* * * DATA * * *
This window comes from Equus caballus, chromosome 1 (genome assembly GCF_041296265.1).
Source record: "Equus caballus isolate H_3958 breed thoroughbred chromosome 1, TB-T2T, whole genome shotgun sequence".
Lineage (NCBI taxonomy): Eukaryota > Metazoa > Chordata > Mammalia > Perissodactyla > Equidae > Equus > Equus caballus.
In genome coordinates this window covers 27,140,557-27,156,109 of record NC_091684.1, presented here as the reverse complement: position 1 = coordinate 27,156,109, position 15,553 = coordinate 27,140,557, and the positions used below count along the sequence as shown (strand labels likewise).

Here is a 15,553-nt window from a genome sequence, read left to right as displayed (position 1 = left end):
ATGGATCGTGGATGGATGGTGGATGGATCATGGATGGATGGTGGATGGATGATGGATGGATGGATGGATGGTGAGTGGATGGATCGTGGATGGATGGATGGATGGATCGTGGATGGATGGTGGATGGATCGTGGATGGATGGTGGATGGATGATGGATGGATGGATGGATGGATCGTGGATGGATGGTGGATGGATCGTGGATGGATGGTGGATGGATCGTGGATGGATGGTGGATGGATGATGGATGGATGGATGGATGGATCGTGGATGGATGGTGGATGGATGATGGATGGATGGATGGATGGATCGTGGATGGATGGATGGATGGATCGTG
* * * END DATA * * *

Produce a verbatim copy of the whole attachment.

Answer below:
This window comes from Equus caballus, chromosome 1 (genome assembly GCF_041296265.1).
Source record: "Equus caballus isolate H_3958 breed thoroughbred chromosome 1, TB-T2T, whole genome shotgun sequence".
Lineage (NCBI taxonomy): Eukaryota > Metazoa > Chordata > Mammalia > Perissodactyla > Equidae > Equus > Equus caballus.
In genome coordinates this window covers 27,140,557-27,156,109 of record NC_091684.1, presented here as the reverse complement: position 1 = coordinate 27,156,109, position 15,553 = coordinate 27,140,557, and the positions used below count along the sequence as shown (strand labels likewise).

Here is a 15,553-nt window from a genome sequence, read left to right as displayed (position 1 = left end):
ATGGATCGTGGATGGATGGTGGATGGATCATGGATGGATGGTGGATGGATGATGGATGGATGGATGGATGGTGAGTGGATGGATCGTGGATGGATGGATGGATGGATCGTGGATGGATGGTGGATGGATCGTGGATGGATGGTGGATGGATGATGGATGGATGGATGGATGGATCGTGGATGGATGGTGGATGGATCGTGGATGGATGGTGGATGGATCGTGGATGGATGGTGGATGGATGATGGATGGATGGATGGATGGATCGTGGATGGATGGTGGATGGATGATGGATGGATGGATGGATGGATCGTGGATGGATGGATGGATGGATCGTG